Territory Stories

Overcoming indigenous disadvantage - key indicators

Details:

Title

Overcoming indigenous disadvantage - key indicators

Creator

Steering Committee for the Review of Government Service Provision

Collection

E-Publications; E-Books; PublicationNT

Date

2003-11

Description

The OID report measures the wellbeing of Aboriginal and Torres Strait Islander Australians, and Aboriginal and Torres Strait Islander Australians have been actively involved in the development and production of the report. Section 1.1 describes the origins of the report, and section 1.2 describes its key objectives. Section 1.3 provides contextual information on the Aboriginal and Torres Strait Islander population. Section 1.4 includes a brief historical narrative to help put the information in the report into context. Section 1.5 summarises some recent developments in government policy that have influenced the report and section 1.6 provides further information on the Steering Committee and the OID Working Group that advises it.

Notes

"These reports generally uses the term ‘Aboriginal and Torres Strait Islander Australians’ to describe Australia’s first peoples and ‘non-Indigenous Australians’ to refer to Australians of other backgrounds, except where quoting other sources." Aboriginal and Torres Strait Islander people should be aware that this publication may contain images of deceased people.

Table of contents

Preliminaries -- Overview chapter -- Introduction -- The framework -- Key themes and interpretation -- COAG targets and headline indicators -- Governance, leadership and culture -- Early child development -- Education and training -- Healthy lives -- Economic participation -- Home environment -- Safe and supportive communities -- Outcomes for Torres Strait Islander people -- Measuring factors that improve outcomes -- Appendices.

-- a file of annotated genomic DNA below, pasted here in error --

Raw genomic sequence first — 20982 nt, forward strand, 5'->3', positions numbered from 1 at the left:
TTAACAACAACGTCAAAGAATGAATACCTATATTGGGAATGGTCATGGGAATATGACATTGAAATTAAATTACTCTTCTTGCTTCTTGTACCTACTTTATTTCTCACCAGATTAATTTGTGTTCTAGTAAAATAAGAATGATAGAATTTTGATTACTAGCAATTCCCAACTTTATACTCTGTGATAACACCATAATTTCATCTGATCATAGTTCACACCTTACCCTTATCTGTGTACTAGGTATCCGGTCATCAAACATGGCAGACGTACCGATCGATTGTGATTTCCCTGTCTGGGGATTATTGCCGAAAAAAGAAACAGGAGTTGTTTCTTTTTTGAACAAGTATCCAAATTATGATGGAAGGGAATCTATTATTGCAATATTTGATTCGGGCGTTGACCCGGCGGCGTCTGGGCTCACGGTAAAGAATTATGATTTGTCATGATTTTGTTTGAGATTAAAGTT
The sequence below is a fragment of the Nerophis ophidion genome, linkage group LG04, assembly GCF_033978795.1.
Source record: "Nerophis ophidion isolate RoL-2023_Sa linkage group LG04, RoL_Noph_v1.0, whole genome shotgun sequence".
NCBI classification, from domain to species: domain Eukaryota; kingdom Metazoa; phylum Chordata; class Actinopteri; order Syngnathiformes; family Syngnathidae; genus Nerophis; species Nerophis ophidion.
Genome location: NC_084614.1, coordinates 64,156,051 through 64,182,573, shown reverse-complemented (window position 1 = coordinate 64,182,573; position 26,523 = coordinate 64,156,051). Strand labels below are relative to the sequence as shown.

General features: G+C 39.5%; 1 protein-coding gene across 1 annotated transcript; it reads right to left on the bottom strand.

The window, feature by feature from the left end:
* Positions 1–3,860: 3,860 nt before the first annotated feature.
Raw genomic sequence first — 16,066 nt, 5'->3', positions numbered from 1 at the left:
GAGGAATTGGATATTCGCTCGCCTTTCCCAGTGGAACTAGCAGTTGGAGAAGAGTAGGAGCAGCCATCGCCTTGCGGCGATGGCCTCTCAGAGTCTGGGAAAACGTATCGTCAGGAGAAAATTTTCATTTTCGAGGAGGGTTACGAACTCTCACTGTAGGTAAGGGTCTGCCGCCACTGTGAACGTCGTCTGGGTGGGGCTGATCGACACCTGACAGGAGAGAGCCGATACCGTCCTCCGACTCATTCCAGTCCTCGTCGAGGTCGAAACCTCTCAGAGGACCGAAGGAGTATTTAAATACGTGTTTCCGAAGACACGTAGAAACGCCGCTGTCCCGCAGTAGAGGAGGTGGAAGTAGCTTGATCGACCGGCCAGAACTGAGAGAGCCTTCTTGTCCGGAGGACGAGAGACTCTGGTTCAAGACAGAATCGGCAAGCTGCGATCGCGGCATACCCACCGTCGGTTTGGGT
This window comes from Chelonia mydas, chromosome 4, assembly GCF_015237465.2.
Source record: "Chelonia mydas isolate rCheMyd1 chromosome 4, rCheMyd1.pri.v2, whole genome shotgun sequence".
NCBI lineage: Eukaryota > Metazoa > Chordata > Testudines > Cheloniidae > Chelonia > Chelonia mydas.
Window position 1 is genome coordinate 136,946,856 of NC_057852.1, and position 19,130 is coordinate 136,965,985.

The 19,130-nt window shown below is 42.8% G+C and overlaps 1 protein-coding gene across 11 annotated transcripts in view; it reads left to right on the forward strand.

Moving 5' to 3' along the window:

Language

English

Subject

Aboriginal Australians -- Ecoomic conditions; Aboriginal Australians -- Social conditions; Public welfare administration -- Australia; Aboriginal Australians -- Services for; Closing the Gap of Indigenous Disadvantage (Australia)

Publisher name

Australia. Productivity Commission for the Steering Committee for the Review of Government Service Provision

Place of publication

Canberra (A.C.T.)

Format

5 volumes (various pagings) : charts, colour map ; 30 cm.

File type

application/pdf

ISBN

9781740375917 (Print); 9781740375900 (PDF)

ISSN

1448-9805 (Print); 2206-9704 (Online)

Use

Copyright

Copyright owner

Australia. Productivity Commission for the Steering Committee for the Review of Government Service Provision

License

https://www.legislation.gov.au/Details/C2019C00042

Parent handle

https://hdl.handle.net/10070/267090

Citation address

https://hdl.handle.net/10070/445158

Related items

https://hdl.handle.net/10070/445153; https://hdl.handle.net/10070/445154; https://hdl.handle.net/10070/445156; https://hdl.handle.net/10070/445151

Page content